The California DMV has accused Tesla of misleading practices in marketing Autopilot and fully self-driving options.

New Tesla cars sit in a parking lot at a Tesla showroom on June 27, 2022 in Corte Madera, California.

Justin Sullivan | Getty Images News | Getty Images

The California Department of Motor Vehicles has accused Tesla of engaging in deceptive practices in the marketing of its Autopilot and fully self-driving driver assistance systems, according to filings with the state’s regulatory agency.

Elon Musk’s electric car business has more at stake than its name suggests — in a worst-case scenario, the company could temporarily lose its license to operate as a vehicle manufacturer and auto dealer in California.

On July 28, a pair of California Administrative Hearings officials and DMV attorneys wrote:

“Instead of simply identifying product or brand names, these ‘autopilot’ and ‘fully self-driving’ labels and descriptions represent that vehicles equipped with ADAS features operate as autonomous vehicles, but that vehicles equipped with those ADAS features cannot operate as autonomous vehicles at the time of those announcements and now. .

Anita Gore, deputy director of the California DMV’s office of public affairs, told CNBC in an email that if the department wins, it will “require Tesla to advertise to consumers and educate Tesla drivers more about its capabilities.” Autopilot’ and ‘Full Self-Driving’ features, including warnings about the limitations of the features, and other measures for violations as appropriate.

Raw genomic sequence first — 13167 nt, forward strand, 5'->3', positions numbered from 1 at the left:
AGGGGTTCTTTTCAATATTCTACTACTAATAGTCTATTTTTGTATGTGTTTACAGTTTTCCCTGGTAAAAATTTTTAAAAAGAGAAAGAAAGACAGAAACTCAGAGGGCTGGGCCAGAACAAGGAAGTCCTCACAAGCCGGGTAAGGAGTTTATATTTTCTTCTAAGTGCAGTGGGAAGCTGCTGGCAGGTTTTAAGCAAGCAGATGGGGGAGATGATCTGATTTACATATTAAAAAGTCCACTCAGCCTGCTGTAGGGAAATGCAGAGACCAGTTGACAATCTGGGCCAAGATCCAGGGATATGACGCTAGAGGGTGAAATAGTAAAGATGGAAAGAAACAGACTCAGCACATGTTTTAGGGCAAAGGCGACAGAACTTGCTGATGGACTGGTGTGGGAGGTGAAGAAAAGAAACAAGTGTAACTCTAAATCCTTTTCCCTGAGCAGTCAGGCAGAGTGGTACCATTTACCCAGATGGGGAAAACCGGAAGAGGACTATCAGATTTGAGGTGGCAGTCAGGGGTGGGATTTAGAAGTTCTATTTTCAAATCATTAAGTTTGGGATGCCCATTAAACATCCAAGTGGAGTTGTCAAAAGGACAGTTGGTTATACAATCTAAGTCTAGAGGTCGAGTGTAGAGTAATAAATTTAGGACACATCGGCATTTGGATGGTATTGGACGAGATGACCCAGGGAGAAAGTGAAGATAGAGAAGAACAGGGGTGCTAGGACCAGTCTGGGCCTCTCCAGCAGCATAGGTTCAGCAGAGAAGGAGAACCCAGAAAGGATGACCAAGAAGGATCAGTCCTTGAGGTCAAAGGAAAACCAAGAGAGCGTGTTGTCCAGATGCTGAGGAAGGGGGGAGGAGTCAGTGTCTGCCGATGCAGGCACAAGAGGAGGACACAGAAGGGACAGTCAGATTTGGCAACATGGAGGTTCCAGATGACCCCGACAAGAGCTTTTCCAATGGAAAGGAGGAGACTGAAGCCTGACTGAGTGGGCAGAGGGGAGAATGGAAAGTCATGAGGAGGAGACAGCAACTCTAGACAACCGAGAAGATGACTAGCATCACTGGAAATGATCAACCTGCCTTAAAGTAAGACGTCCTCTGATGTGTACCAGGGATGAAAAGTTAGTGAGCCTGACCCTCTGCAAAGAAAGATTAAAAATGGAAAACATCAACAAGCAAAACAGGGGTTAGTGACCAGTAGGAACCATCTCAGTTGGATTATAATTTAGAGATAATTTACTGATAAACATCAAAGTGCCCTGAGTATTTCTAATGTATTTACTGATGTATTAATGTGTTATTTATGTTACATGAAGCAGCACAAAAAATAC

Gore said the action concerns Tesla’s marketing and advertising practices around Autopilot and FSD. The California DMV is conducting a separate safety evaluation of “the proposed design and technological capabilities of Tesla vehicles” to determine whether they can be used on public roads without a special permit.

DMV, Gore seeks to prevent driver distraction and misuse of new vehicle technologies.

The Los Angeles Times previously reported the DMV documents to the administration.

Tesla has fifteen days to respond to the charges brought by the administrative court, otherwise the DMV will take a final decision.

Tesla includes its Autopilot driver assistance features in all new production cars and sells the premium FSD (or Full Self-Driving) option for $12,000 upfront or $199 per month as a subscription. Sometimes the company sells an upgraded autopilot option with more advanced features.

Elon Musk’s electric vehicle maker is allowing drivers to test the unfinished driver assistance system on public roads in the US through a program called FSD Beta (or Full Self-Driving Beta).

Only Tesla owners with the company’s premium FSD system installed can participate in the FSD beta. Owners must achieve a high driver-safety score, as determined by Tesla’s software that monitors their driving, and then continue using FSD Beta. The company says it has released beta access to FSD to more than 100,000 drivers, most of them in the US.

Automakers, including Tesla, are required to report significant crashes involving advanced driver and assistance systems to the National Highway Traffic Safety Administration.

Between June 2021 and July 2022, 70% of Tesla vehicles, or more than 270, were involved in crashes involving these systems, according to federal data released in early July. The information is not meant to indicate which car maker’s systems may be safe.

NHTSA has launched at least 37 separate crash investigations into crashes involving Tesla cars in which the company’s driver assistance systems are suspected as a factor. At least 17 people have died in crashes that have prompted NHTSA’s special crash investigations.

NHTSA has opened a review of Tesla’s Autopilot technology to determine if it is defective.

Read the formal complaint filed by the California DMV against Tesla over here And over here.

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